Are Chinese Telecoms Firms Really Spying on Americans?

A congressional committee warned U.S. companies against dealing with two prominent Chinese firms whose products could compromise national security

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J. Scott Applewhite / AP

Executives of two major Chinese technology companies, Charles Ding of Huawei, left, and Zhu Jinyun of ZTE, right, are sworn in on Capitol Hill in Washington on Sept 13, 2012, before testifying whether their expansion in the American market poses a threat to U.S. national security

The charm offensive didn’t pay off. Last month, senior Chinese executives unaccustomed to sharp scrutiny sat in front of a foreign government and tried to explain just what their companies did. But on Oct. 8, after 11 months of study, the House Intelligence Committee recommended that American businesses stay away from computer-network products made by two Chinese firms, Huawei and ZTE, for fear that they may compromise U.S. national security. The world’s second and fifth largest information-and-communications-technology companies have large operations overseas but have failed to expand extensively in the U.S. Now, the U.S. looks like an even more distant destination.

“Based on available classified and unclassified information,” said the U.S. panel’s 52-page report, “Huawei and ZTE cannot be trusted to be free of foreign state influence and thus pose a security threat to the United States and to our systems … Malicious implants in the components of critical infrastructure, such as power grids or financial networks, would also be a tremendous weapon in China’s arsenal.”

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Are ZTE and Huawei victims of the China bashing that has characterized the U.S. presidential campaign? Or is there more going on? The answer is probably a bit of both. President Barack Obama and Republican nominee Mitt Romney seem intent on one-upping each other in showing their tough-on-China street cred. Congress may be simply joining in on the game. But it’s also not hard to believe that these Chinese firms, should they be pressured by their government to do so, may feel compelled to commit a secret, untoward act toward foreign entities in order to protect the growth of their business back home.

Accusing the U.S. panel of engaging in protectionism, Huawei released a statement on Monday:

The United States is a country ruled by law, where all charges and allegations should be based on solid evidence and facts. The [congressional] report failed to provide clear information or evidence to substantiate the legitimacy of the Committee’s concerns … The report released by the Committee today employs many rumors and speculations to prove non-existent accusations.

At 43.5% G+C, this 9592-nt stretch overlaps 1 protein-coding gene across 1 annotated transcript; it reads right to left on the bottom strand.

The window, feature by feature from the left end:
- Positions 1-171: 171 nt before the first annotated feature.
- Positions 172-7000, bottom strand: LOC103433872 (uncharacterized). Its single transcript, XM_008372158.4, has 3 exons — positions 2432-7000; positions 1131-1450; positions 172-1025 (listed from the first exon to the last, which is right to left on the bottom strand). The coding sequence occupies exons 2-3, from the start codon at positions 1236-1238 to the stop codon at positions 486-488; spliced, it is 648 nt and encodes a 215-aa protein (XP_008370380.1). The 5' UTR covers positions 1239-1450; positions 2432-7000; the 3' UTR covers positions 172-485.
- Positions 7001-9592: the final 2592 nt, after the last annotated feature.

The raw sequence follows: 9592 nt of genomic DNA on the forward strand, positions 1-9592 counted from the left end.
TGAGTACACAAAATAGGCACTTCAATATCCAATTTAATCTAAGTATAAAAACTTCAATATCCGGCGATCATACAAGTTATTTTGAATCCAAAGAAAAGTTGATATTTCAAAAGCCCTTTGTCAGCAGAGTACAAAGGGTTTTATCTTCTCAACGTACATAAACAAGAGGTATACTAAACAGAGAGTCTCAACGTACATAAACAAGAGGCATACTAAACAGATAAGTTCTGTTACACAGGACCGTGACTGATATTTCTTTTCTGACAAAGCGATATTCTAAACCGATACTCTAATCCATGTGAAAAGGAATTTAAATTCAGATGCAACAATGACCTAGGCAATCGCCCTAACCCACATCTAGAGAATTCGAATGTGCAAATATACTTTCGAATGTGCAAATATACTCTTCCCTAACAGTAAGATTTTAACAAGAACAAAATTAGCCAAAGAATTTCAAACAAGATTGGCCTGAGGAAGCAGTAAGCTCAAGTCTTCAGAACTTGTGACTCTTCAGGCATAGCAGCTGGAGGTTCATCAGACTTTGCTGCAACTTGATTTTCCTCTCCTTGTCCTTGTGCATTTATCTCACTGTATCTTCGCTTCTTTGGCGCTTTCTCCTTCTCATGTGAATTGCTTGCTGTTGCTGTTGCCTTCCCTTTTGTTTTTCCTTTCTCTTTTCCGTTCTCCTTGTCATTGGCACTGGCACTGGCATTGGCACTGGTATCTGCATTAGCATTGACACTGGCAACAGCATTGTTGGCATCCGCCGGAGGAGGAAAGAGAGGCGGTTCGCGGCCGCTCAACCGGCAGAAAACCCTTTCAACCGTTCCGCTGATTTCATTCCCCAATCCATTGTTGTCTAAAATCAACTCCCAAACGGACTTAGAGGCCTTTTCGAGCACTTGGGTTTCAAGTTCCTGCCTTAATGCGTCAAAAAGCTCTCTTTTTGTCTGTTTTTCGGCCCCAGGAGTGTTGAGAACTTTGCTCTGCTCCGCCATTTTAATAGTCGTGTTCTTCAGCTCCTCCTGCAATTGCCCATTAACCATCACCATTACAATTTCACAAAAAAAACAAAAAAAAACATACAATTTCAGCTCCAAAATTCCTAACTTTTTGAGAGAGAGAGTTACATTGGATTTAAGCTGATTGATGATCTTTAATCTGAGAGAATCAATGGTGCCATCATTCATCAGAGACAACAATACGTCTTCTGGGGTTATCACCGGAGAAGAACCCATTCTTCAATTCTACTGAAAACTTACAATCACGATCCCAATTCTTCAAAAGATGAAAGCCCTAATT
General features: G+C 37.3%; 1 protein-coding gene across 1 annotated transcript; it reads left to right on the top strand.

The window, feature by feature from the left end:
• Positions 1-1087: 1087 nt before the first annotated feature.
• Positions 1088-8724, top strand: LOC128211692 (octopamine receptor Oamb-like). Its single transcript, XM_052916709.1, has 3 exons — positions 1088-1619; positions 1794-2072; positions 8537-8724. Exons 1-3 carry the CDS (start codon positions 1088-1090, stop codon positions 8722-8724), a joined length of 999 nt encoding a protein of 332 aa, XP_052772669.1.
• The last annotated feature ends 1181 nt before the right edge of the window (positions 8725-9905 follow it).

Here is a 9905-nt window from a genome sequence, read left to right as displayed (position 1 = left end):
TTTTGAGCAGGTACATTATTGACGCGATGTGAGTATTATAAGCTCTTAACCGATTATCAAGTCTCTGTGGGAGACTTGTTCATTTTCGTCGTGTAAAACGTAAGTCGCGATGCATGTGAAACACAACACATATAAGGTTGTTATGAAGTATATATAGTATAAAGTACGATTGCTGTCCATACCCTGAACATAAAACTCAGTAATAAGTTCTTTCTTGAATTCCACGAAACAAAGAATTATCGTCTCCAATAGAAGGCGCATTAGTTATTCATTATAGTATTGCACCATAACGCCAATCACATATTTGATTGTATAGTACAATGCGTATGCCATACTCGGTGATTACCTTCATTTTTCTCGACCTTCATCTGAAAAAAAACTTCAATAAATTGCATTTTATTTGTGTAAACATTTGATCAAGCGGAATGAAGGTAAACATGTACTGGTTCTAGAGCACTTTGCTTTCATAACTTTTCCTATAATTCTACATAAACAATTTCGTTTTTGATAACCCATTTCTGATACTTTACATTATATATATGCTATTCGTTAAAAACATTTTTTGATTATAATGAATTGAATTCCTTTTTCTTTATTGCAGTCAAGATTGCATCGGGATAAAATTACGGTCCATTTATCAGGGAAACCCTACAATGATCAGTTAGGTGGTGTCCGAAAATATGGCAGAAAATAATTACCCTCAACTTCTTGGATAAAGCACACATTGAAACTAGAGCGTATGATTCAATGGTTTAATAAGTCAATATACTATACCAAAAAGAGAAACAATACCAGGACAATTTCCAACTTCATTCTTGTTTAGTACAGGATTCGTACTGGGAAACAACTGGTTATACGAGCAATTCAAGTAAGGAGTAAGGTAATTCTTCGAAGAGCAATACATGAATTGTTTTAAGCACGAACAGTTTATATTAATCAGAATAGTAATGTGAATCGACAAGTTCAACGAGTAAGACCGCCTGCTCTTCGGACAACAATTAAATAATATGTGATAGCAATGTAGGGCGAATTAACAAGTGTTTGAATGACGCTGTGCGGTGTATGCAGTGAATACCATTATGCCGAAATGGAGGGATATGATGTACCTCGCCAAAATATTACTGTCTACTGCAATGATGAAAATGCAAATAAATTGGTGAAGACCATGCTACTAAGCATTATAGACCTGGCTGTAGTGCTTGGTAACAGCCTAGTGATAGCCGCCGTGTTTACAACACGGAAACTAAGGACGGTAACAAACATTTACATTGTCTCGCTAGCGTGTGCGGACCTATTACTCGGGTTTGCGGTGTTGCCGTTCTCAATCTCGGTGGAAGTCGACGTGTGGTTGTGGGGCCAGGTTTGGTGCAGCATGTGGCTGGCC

Chinese analysts have, unsurprisingly, dismissed concerns that the two companies might target the U.S. with cyber-espionage. They point out that Huawei and ZTE have never been caught spying on its global customers or slipping malicious coding into its software. Instead, they counsel more trade and collaboration as the way forward. “If you take China as the enemy, that’s the wrong way of doing things,” says Zeng Jianqiu, a professor at the Beijing University of Posts and Telecommunications, who is also on the Chinese Ministry of Industry and Information Technology’s expert committee for the telecommunications economy. “If America does this, then there’s the possibility that China will do the same thing too.”

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Already, Beijing is irked that Obama stopped a Chinese wind-power company from constructing turbines near a naval installation in Oregon. The wind firm — Ralls, which is a subsidiary of a Chinese heavy machinery maker — is now suing the U.S. President and Treasury Secretary Tim Geithner. Could American tech firms operating in China, from Apple to Cisco, face future hassles?

Huawei and ZTE have tried to differentiate between a government that has a complicated relationship with the U.S. and Chinese enterprises they say simply want to compete in the global economy. ZTE is partly owned by the state, but spokesperson David Dai Shu countered: “It is noteworthy that, after a yearlong investigation, the committee rests its conclusions on a finding that ZTE may not be ‘free of state influence.’ This finding would apply to any company operating in China … ZTE recommends that the committee’s investigation be extended to include every company making equipment in China, including the Western vendors.”

For its part, Huawei says it “is no different from any start-up enterprises in Silicon Valley” and is a Fortune 500 company owned by its employees, according to its Oct. 8 press release. “Huawei is Huawei, Huawei is not China,” William Plummer, vice president for external affairs for Huawei, told reporters, according to the Associated Press. “My company should not be held hostage to someone’s political agenda.” But in China, economics can work hand in hand with politics, too, since the Chinese state makes it its business to guide capitalist enterprises. Huawei’s founder, Ren Zhengfei, once served in the People’s Liberation Army (PLA), and the U.S. congressional committee alleges that Huawei provided network services to a PLA-run cyber-warfare army.

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In that case, Huawei may not be drastically different from American firms like Cisco, whose routers have been used by repressive regimes. Other U.S. firms have given user information to the Chinese government, most notably Yahoo, which handed over e-mail-account records that, in 2005, resulted in a 10-year jail sentence for a Chinese reporter convicted of “leaking state secrets.” Later, after putting up with constantly censored searches in mainland China, Google relocated many of its Chinese services to Hong Kong, where information channels are free.

Of course, there is a big difference between American firms having to acquiesce to local regulations when operating in a foreign country like China and Chinese firms being accused of implanting gremlins in its products that could be activated during a time of war between the U.S. and China. But even on this count, this may not be completely asymmetrical warfare. In 2002, Beijing bought an American-made Boeing 767 for then Chinese President Jiang Zemin. The plane apparently came with some extras, namely nearly 30 tiny spying devices that were scattered throughout the fuselage. One was in the bathroom, another in the headboard of the bed where Jiang would likely have slept.